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Home Recruitment Rise, rise & rise in ICT executive quarterly demand

The ICT sector has streaked ahead of all other business and industry sectors in April, with demand for executives in the sector rising by 33% – a third straight quarter of gains.

The latest report on executive demand from recruitment firm EL Consult revels that the ICT sector recorded the best result of all sectors in April, with the support coming from New South Wales, Western Australia and Queensland.

For the month, all states except for Tasmania, South Australia and the Northern Territory, saw a rise in executive demand in ICT.

“Along with many other sectors, ICT has now put in a third straight quarter of gains. This is significant and a positive sign for investment in this sector as for some years it has been very sawtooth, with rises and falls alternating monthly,” says EL consult managing director Grant Montgomery.

Across the country, executive demand for all sectors climbed 16% in April, cancelling out the small cutback in March to continue its significant 2017 gain.

The EL Index is up approximately 23% since December, and is up 36% since April 2016, which EL says indicates a growing economy and higher corporate and consumer sentiment.

Montgomery says a picture of solid economic growth is emerging, with the further 16% rise in job vacancies for executives confirmed a continuing upward trend across all business and industry sectors.  

According to Montgomery, Australia is possibly seeing an economic revival driven by the middle class.

“Executive jobs are plentiful and there is accelerating consumer demand for credit, corporations are taking advantage of low interest rates to finance capital investment and the government is indulging in more and more infrastructure programmes.

“After significant falls in 2011 and 2012 due to the delayed effects of the GFC, a recovery in executive demand is very welcome.

“Interest rates in Australia, the US, Europe and Japan are still at record lows. With improving confidence levels, companies are jumping on these rates to lock in investment programmes that are likely to last many years.

“For example, some US companies are locking in rates at 2% over 20 to 30 years. In Europe, mortgages can be had for 2% — fixed — over a 30-year period. With economies globally no longer seen as black holes that will never recover, these rates look extremely good value for money.”

On the infrastructure side, Montgomery notes that the Australian Government is committed to spending and “good or bad debt aside, has a hit list of projects including new train lines, an airport and a $2 billion enhancement to the Snowy Hydroelectric scheme to stave off Australia’s looming power crisis”.

“The last three months of record overall increases in job demand this will eventually translate into much stronger growth for the Australian economy.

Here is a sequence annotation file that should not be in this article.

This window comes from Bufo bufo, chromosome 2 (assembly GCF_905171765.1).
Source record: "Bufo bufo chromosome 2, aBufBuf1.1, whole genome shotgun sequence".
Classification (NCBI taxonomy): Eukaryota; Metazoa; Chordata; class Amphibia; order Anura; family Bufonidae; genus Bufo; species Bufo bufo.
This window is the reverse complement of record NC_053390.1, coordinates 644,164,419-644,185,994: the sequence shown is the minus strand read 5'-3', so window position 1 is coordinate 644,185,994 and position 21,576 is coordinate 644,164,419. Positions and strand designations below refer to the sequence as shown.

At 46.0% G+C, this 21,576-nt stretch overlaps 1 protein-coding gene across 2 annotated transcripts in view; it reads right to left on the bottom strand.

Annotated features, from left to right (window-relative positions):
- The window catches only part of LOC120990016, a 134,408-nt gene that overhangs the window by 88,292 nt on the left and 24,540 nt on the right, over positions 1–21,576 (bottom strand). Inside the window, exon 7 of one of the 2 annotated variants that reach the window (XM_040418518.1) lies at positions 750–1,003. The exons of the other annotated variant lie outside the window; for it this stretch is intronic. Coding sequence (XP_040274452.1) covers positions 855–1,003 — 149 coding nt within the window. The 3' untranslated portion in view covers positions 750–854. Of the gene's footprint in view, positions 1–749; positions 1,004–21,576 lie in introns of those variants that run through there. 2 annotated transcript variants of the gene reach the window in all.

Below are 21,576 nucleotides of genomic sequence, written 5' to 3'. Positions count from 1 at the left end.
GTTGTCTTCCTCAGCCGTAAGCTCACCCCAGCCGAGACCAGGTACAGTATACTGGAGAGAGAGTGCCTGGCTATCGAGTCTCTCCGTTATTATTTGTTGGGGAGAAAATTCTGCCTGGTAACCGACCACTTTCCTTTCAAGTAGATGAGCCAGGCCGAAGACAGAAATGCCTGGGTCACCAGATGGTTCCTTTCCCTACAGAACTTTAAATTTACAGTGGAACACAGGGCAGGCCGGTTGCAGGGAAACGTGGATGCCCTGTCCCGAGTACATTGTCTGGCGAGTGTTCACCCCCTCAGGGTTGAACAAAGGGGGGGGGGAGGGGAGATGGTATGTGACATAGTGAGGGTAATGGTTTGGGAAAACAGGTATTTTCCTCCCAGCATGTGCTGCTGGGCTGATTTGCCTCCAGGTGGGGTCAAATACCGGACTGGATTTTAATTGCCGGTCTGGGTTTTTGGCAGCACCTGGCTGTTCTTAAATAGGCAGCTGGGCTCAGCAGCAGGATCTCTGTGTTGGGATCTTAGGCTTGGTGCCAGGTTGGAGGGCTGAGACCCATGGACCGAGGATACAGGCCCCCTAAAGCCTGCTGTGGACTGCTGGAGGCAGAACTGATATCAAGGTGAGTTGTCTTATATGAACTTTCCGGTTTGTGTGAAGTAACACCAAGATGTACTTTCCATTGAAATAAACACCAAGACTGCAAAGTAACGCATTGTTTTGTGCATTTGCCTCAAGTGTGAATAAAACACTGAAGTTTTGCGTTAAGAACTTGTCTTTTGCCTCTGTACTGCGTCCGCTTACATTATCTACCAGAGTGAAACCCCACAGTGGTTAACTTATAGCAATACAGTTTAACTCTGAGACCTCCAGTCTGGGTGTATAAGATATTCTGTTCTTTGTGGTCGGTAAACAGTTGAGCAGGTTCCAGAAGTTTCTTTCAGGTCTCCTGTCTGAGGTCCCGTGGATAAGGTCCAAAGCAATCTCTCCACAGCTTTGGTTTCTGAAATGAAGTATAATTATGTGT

“It is our considered opinion that economic growth could be breaking through 3% by 2018.”

But, on official interest rates, Montgomery says stronger economic growth is not necessarily good news for rates, which “also have a chance of rising in the latter half of the year particularly if the expanding job market results in considerable wage and salary growth”.

“But whatever way you look at it the trend in economic activity is clearly upward and this is good thing,” Montgomery said.

“As seen last month there was a small short-term reversion in jobs in March but this did little to soften the obvious upward trend confirmed again this month."

The gains this month were substantial across most states and territories.

“We have seen good quality gains across the sectors and states – the only area to fall was Tasmania.”

Montgomery says the ACT and Western Australia picked up considerably.

“Although the market for iron ore is quite volatile engineering demand in Western Australia can be linked to a revival in the resources sector there. It is a similar story in Queensland.

“Overall, NSW is the largest employer and now represents approximately half the overall demand for new executive positions.”

“Although the amount of raw positions is less in the ACT and the Northern Territory, for their small populations they are actually growing strongly in relative terms and Victoria is not far behind NSW when considered on a population-adjusted basis.”

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Peter Dinham

Peter Dinham is a co-founder of iTWire and a 35-year veteran journalist and corporate communications consultant. He has worked as a journalist in all forms of media – newspapers/magazines, radio, television, press agency and now, online – including with the Canberra Times, The Examiner (Tasmania), the ABC and AAP-Reuters. As a freelance journalist he also had articles published in Australian and overseas magazines. He worked in the corporate communications/public relations sector, in-house with an airline, and as a senior executive in Australia of the world’s largest communications consultancy, Burson-Marsteller. He also ran his own communications consultancy and was a co-founder in Australia of the global photographic agency, the Image Bank (now Getty Images).

 

 

 

 

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